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From Suresh Thalamati <suresh.thalam...@gmail.com>
Subject Re: (DERBY-378) implementing import/export of large objects...
Date Wed, 08 Nov 2006 00:32:44 GMT
Mike Matrigali wrote:
> 
> 
> Suresh Thalamati wrote:
> 
>> Mike Matrigali wrote:
>>
>>>
>>>
>>> Suresh Thalamati wrote:
>>>
>>>> Daniel John Debrunner wrote:
>>>>
>>>>> Suresh Thalamati wrote:
>>>>>
>>>>>> BLOB:
>>>>
>>>>
>>>>
>>>>
>>>> ....
>>>>
>>>>>>   1) Allow import/export of blob data only when they it is  stored

>>>>>> in an external file.
>>>>>>
>>>>>>   2) Write the blob data to the export file along with other data

>>>>>> types during export, assuming the blob data does not contain any

>>>>>> delimiters and throw an error if on import if it finds delimiters

>>>>>> inside the data, by interpreting it using the same code-set as the

>>>>>> other character data.
>>>>>
>>>>>
>>>>>
>>>>>
>>>>>
>>>>>
>>>>> I say option 1) and I assume it's for all binary data, not just 
>>>>> BLOB, e.g. VARCHAR FOR BIT DATA etc. Seems like with binary data 
>>>>> the chance of having a problematic character in the text file is 
>>>>> close to 100%.
>>>>>
>>>>>
>>>>> Dan.
>>>>>
>>>>>
>>>>
>>>> Thanks for reading the proposal, Dan.  I agree with you , chance of 
>>>> finding  delimiter character inside a binary data is very high. I 
>>>> will go with the option 1. Your assumption is correct , it applies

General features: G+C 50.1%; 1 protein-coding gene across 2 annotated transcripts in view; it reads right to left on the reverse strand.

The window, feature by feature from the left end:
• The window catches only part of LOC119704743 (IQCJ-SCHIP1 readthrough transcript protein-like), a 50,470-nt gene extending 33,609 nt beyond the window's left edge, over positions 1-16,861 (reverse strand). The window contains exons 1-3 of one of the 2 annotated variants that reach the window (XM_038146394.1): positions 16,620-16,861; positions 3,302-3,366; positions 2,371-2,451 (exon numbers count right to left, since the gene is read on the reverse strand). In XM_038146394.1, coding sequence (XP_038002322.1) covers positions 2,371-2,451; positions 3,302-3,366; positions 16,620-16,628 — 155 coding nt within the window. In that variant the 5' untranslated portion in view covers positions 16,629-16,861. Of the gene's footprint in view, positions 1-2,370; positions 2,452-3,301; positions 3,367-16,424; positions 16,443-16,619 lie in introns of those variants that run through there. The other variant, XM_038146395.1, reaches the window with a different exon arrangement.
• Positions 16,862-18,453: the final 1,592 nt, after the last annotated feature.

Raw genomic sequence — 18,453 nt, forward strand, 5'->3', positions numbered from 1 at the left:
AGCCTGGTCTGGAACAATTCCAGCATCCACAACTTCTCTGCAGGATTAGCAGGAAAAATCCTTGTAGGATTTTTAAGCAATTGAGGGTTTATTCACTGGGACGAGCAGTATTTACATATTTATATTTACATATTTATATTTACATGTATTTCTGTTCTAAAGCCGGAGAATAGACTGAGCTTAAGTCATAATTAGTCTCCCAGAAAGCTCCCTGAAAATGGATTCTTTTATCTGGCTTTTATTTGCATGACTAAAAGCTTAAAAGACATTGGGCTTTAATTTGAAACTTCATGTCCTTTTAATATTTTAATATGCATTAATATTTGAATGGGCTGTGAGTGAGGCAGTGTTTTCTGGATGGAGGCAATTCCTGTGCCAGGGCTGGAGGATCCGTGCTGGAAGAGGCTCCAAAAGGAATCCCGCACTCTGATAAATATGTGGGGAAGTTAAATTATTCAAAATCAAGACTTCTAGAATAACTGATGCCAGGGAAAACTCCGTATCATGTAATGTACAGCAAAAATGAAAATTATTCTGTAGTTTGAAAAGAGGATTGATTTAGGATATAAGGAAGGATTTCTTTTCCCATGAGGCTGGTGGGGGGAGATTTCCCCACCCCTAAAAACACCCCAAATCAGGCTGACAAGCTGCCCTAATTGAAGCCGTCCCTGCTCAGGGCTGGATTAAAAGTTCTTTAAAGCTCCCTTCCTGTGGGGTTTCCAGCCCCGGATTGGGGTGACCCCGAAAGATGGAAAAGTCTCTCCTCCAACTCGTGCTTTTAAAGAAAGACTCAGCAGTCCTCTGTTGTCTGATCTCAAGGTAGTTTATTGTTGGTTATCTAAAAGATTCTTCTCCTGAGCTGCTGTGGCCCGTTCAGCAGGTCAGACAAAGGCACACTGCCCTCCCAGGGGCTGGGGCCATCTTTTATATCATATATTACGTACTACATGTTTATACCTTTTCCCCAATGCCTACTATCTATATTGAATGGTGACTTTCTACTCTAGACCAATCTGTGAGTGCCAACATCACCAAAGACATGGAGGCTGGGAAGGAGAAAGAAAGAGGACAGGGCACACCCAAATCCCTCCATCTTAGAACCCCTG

>>>> to all the binary data.
>>>
>>>
>>>
>>>
>>> I also agree, it seems like a reasonable first step to default binary 
>>> export/import to external files.
>>>
>>> I am probably missing something here though.  I thought for char data 
>>> there is an algorithm that handles delimiter data within it.  Why does
>>> that not work for binary data also?  Is it a codeset issue?
>>>
>>
>> Yes. For character data, double delimiters are used if there are 
>> delimiter characters inside the data. i.e  say if  a column contains
>> 'he said "derby is solid database" ' , then it is written to the 
>> export file as "he said ""derby is a solid database "" " . So on 
>> export of the data, data is modified before writing to the file.
>>
>> It may be possible to do the same thing by interpreting the binary 
>> data in specified code-set and  add an extra delimiter for every 
>> delimiter found on export and do the reverse on import.  But unlike 
>> the character data , if the binary data is changed and if user import 
>> it to some other application, the data may mean/look completely 
>> different if the added extra delimiter characters are not removed.
> 
> Again I think the separate file/no delimiter solution is a good first
> approach, I just wanted to understand the issue.  As you point out there
> are multiple usage scenario's here:
> 1) someone has a derby db and wants to export for use into another derby 
> db.
> 2) someone has a derby db and wants to export for use in another 
> application.
> 3) someone has some data from another app and wants to import into derby.
> 
> I think the separate file solution works for #1.  I don't know how well
> it works for option #2 and #3.  But at least for #2 it results in the
> raw data without need to process it.

Hi Mike ,

After thinking bit more about the cases you mentioned, better solution 
might be to do write the binary data in HEX format when exporting the 
data to only one file, instead of modifying the binary data with 
double delimiters. This way main export file will be text file
as it is now.

Only restriction with this approach is users can not use the hex 
number (A-F , a-f, 0-9) as the delimiter; I think this restriction is 
reasonable one.

If users required raw format , they can export binary data types to a 
separate file using the new procedures.



Thanks
-suresh




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